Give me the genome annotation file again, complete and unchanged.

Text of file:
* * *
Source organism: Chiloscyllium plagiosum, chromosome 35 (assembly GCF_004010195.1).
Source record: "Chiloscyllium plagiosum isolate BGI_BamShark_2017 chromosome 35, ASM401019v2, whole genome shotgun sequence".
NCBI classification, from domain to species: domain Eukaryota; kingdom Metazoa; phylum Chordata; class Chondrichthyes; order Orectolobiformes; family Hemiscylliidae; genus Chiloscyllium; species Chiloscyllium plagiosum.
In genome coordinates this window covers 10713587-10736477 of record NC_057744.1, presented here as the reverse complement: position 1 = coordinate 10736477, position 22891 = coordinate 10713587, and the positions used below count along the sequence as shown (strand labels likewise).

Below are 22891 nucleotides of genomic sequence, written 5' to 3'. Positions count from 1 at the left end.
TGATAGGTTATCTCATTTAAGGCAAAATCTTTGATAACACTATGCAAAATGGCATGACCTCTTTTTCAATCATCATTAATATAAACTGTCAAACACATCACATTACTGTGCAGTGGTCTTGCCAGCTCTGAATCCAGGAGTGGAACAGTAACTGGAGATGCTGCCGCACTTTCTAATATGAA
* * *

Source organism: Chiloscyllium plagiosum, chromosome 35 (assembly GCF_004010195.1).
Source record: "Chiloscyllium plagiosum isolate BGI_BamShark_2017 chromosome 35, ASM401019v2, whole genome shotgun sequence".
NCBI classification, from domain to species: domain Eukaryota; kingdom Metazoa; phylum Chordata; class Chondrichthyes; order Orectolobiformes; family Hemiscylliidae; genus Chiloscyllium; species Chiloscyllium plagiosum.
In genome coordinates this window covers 10713587-10736477 of record NC_057744.1, presented here as the reverse complement: position 1 = coordinate 10736477, position 22891 = coordinate 10713587, and the positions used below count along the sequence as shown (strand labels likewise).

Below are 22891 nucleotides of genomic sequence, written 5' to 3'. Positions count from 1 at the left end.
TGATAGGTTATCTCATTTAAGGCAAAATCTTTGATAACACTATGCAAAATGGCATGACCTCTTTTTCAATCATCATTAATATAAACTGTCAAACACATCACATTACTGTGCAGTGGTCTTGCCAGCTCTGAATCCAGGAGTGGAACAGTAACTGGAGATGCTGCCGCACTTTCTAATATGAA